A glance at DAME’s online shopping page provides an excellent sense of the magazine’s aesthetic. T-shirts sport logos that read “#Feminist.” Tote bags show silhouettes of women, their fists raised, with the words “The revolution will be feminist.” The front of a black infant onesie bears the message, “No sleep till matriarchy.”
The digital publication’s subhead reads: “For women who know better.” With this readership in mind, Editor-in-Chief Kera Bolonik looks for dynamic and opinionated pieces exploring issues related to race, sex, class, gender, LGBTQ, reproductive and civil rights, disability, media, law, cultural trends, and politics.
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“We are publishing so much exciting stuff right now that is really resonating with our readers – explainers, reported features, and even a new humorist we love,” Bolonik says.
Tone, editorial content
DAME editors seek candid, provocative voices – strongly opinionated writers who can convey the urgency of a story to readers in fast-paced, evocative prose. They publish essays – first-person and otherwise – pegged to news stories, as well as reported features, interviews with celebrities and politicians, and trend pieces. One of these is Einav Keet’s reported piece “When the Pussyhat Comes Off” (1/18/18), which examines U.S. political and social issues a year after the inaugural Women’s March and begins, “Were we all just shouting into the void, or could our voices propel us out of this fresh hell?”
Bolonik is grateful for DAME columnists including Lisa Needham, a policy and law explainer, and Robin Marty, who writes about reproductive justice. “They have their work cut out for them and make sense of the illogical,” Bolonik explains. “They’re brilliant warriors, all of our writers are, they’re in the trenches and reporting back, translating the horrors in terms we can understand, while experiencing it like we all are. I’m really proud of what we do.”
DAME editors published Keah Brown’s essay “Twitter, I Just Can’t Quit You” (11/14/17), about how the social media site – despite the presence of racist and misogynist trolls – gives a platform and a place to find paid writing opportunities to people of color and those with disabilities. Brown writes:
Twitter, despite its may failings, gives me a sense of community in my chosen identities Black, Disabled, and female. There is a group of people there that I can talk to about popular culture, books, movies, music, and cheesecake. More importantly, Twitter is where I make money.
Andrea Chalupa published “Why Russia Matters to our Democracy” (2/20/18). In it, she notes that the United States has massive imperfections when addressing its own corruption:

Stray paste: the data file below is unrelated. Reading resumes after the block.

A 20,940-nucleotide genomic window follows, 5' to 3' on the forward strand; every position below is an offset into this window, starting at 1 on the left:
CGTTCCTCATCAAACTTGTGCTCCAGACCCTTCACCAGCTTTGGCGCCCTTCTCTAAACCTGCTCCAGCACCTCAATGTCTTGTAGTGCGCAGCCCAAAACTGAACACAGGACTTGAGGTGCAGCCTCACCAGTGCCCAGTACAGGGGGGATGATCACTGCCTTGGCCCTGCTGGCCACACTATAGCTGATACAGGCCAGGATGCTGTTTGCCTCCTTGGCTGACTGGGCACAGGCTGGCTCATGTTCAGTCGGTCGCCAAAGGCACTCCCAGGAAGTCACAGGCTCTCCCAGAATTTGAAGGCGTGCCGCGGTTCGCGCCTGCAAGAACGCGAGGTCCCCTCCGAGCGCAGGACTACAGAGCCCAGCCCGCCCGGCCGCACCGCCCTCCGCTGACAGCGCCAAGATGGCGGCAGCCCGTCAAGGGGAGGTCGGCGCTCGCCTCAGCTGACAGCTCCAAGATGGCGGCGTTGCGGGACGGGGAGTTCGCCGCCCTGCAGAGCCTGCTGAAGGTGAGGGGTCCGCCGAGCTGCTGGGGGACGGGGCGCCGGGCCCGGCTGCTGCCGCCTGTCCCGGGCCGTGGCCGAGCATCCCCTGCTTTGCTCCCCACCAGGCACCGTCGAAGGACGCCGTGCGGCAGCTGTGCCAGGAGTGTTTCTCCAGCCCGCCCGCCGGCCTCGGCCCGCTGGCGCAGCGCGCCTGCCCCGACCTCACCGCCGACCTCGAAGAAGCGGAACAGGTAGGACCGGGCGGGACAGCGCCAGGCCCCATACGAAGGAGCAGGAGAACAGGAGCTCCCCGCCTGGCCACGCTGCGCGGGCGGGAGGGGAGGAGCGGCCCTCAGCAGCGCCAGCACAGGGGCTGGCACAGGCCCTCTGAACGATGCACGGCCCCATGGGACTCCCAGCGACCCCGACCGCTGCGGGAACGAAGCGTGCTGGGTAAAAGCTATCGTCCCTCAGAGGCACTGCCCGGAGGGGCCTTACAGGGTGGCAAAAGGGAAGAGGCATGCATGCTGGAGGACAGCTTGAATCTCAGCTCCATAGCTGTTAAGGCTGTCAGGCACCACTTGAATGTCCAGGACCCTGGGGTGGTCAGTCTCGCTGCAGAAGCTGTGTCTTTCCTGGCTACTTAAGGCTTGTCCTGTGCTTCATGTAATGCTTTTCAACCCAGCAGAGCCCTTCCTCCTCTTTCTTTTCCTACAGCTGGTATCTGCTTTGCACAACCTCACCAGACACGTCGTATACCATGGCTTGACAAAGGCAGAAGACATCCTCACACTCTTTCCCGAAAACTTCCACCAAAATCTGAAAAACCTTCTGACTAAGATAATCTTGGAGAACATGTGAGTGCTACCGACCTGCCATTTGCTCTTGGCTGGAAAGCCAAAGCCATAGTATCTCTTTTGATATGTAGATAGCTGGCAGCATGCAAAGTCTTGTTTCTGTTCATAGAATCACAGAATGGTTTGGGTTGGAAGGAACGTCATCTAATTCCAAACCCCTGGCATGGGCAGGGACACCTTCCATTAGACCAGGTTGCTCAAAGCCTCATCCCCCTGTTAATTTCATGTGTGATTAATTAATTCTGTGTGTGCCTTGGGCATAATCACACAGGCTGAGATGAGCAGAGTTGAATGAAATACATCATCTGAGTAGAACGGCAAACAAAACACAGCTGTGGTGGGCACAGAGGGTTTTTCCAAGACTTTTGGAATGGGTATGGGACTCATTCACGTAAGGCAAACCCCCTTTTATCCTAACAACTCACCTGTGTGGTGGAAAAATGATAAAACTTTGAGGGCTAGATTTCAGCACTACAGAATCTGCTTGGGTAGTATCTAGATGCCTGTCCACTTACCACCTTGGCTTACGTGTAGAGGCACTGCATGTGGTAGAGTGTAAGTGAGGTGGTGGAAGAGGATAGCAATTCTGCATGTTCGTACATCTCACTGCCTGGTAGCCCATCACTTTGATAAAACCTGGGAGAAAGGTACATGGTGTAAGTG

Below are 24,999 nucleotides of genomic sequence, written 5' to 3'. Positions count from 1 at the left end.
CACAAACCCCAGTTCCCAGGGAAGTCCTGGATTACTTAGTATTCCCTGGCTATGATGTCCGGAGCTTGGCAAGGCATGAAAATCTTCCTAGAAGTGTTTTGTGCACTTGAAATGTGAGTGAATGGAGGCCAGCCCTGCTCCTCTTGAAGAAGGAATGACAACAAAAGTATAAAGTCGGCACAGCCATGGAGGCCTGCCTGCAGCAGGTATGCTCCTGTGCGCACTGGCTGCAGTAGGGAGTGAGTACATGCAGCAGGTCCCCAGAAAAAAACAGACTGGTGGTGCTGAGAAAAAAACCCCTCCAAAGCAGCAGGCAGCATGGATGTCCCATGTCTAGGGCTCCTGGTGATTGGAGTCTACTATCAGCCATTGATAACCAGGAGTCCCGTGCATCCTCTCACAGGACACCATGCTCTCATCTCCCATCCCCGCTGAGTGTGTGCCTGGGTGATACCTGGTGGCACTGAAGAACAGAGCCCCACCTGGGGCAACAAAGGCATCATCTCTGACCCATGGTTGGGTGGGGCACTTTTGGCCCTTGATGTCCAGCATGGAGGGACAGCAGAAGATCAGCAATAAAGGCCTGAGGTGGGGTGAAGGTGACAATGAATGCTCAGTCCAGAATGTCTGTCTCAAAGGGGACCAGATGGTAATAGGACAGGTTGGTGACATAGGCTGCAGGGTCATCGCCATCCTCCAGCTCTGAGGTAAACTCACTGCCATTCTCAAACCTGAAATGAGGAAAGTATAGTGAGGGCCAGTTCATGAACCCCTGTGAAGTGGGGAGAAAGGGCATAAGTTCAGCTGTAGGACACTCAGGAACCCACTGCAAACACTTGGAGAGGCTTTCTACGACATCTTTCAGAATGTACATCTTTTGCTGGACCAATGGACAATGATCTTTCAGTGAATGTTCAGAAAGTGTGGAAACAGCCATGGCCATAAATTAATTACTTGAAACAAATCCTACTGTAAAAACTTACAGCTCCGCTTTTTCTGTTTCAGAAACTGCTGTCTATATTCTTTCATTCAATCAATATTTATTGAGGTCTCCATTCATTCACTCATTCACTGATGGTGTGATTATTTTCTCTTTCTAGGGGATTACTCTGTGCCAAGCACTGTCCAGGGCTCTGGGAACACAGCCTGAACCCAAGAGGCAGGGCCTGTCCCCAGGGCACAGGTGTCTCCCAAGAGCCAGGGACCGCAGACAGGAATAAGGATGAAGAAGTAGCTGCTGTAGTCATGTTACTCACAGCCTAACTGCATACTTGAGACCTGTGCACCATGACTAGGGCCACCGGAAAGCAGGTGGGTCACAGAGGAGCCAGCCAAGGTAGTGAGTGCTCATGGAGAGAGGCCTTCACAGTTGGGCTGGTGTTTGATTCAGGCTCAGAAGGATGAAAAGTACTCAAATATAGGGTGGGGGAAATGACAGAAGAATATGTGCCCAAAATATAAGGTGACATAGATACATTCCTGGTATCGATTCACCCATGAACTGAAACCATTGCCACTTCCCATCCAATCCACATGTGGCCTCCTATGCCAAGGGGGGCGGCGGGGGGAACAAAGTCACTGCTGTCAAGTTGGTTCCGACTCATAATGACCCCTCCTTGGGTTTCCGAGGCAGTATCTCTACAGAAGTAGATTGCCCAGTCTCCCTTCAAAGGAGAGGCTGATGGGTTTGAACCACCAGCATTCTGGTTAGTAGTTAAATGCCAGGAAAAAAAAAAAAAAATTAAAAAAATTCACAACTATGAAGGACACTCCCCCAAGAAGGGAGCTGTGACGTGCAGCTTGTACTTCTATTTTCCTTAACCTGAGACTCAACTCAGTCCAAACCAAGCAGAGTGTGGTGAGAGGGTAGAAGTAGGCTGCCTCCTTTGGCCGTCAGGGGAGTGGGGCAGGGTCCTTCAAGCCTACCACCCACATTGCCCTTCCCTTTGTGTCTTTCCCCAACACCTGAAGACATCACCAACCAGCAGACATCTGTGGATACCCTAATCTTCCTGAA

Some critics like to dismiss RussiaGate as the hysterical political games of a desperate opposition, or an excuse for the Democratic Party not to own its many mistakes,” she writes. “There’s a determined, deep-pocketed, and pernicious enemy at the heart of the scandal – an international corruption ring that has an obvious ally holding the most powerful office in the world.
“These pieces are incredibly engaging and make sense of the chaos we’re living in right now in a way that feels like you can get a grip on it, not on the situation per se (because how can you?) but at least on the constant onslaught of awful news,” Bolonik explains.
Advice for potential contributors
Interested in contributing to DAME? Bolonik urges writers to think about what they’d like to read that they’re not seeing elsewhere. “What we want most is new, fresh angles on both essays and deeply reported pieces,” she says. “We don’t want pieces that join the chorus. We want stand-out pieces that start the conversation or move it in new directions, that make you see things and think about it in a new way. What makes what you have to say different from everyone else? That’s a question to consider.”
“We don’t want pieces that join the chorus.”
DAME editors prefer a one- or two-paragraph pitch with a strong sense of the story and its purpose. “If you can’t describe what you want to do in a few sentences, you may need to strengthen the objective of the pitch,” she says. “Come to us with a specific, well-thought-out idea. If it’s not quite right, we’ll work with you to help you get there.”
She notes that editors get far too many submissions about television and films, stories about health care, and meditations on presidential impeachment. “The best advice I can give to potential contributors is really getting to know our magazine,” she says, “and pitching things that fit in with the overall vision while bringing something new to the proverbial table.”
Contributing editor Melissa Hart is the author of Avenging the Owl (Sky Pony, 2016) and the forthcoming Better with Books: Diverse Fiction to Open Minds and Ignite Empathy in Children (Sasquatch, 2019). Web: melissahart.com.
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